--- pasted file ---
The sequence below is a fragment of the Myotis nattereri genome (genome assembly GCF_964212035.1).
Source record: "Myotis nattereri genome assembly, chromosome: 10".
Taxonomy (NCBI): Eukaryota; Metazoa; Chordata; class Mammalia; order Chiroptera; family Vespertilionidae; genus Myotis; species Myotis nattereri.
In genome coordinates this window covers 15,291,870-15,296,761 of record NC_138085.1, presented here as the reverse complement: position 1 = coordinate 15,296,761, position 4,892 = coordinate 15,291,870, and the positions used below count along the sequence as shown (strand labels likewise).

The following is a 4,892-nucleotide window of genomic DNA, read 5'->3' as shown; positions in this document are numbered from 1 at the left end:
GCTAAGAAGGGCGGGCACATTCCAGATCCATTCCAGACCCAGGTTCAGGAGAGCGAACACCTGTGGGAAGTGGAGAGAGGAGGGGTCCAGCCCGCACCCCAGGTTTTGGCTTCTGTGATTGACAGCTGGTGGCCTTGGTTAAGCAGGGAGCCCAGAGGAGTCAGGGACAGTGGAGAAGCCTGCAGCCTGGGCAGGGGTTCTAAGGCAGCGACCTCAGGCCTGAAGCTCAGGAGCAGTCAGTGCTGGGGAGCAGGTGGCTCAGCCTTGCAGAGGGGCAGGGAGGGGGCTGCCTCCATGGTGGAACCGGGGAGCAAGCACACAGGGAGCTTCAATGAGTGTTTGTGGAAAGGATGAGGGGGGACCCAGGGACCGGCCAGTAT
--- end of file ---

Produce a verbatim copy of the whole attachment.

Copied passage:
The sequence below is a fragment of the Myotis nattereri genome (genome assembly GCF_964212035.1).
Source record: "Myotis nattereri genome assembly, chromosome: 10".
Taxonomy (NCBI): Eukaryota; Metazoa; Chordata; class Mammalia; order Chiroptera; family Vespertilionidae; genus Myotis; species Myotis nattereri.
In genome coordinates this window covers 15,291,870-15,296,761 of record NC_138085.1, presented here as the reverse complement: position 1 = coordinate 15,296,761, position 4,892 = coordinate 15,291,870, and the positions used below count along the sequence as shown (strand labels likewise).

The following is a 4,892-nucleotide window of genomic DNA, read 5'->3' as shown; positions in this document are numbered from 1 at the left end:
GCTAAGAAGGGCGGGCACATTCCAGATCCATTCCAGACCCAGGTTCAGGAGAGCGAACACCTGTGGGAAGTGGAGAGAGGAGGGGTCCAGCCCGCACCCCAGGTTTTGGCTTCTGTGATTGACAGCTGGTGGCCTTGGTTAAGCAGGGAGCCCAGAGGAGTCAGGGACAGTGGAGAAGCCTGCAGCCTGGGCAGGGGTTCTAAGGCAGCGACCTCAGGCCTGAAGCTCAGGAGCAGTCAGTGCTGGGGAGCAGGTGGCTCAGCCTTGCAGAGGGGCAGGGAGGGGGCTGCCTCCATGGTGGAACCGGGGAGCAAGCACACAGGGAGCTTCAATGAGTGTTTGTGGAAAGGATGAGGGGGGACCCAGGGACCGGCCAGTAT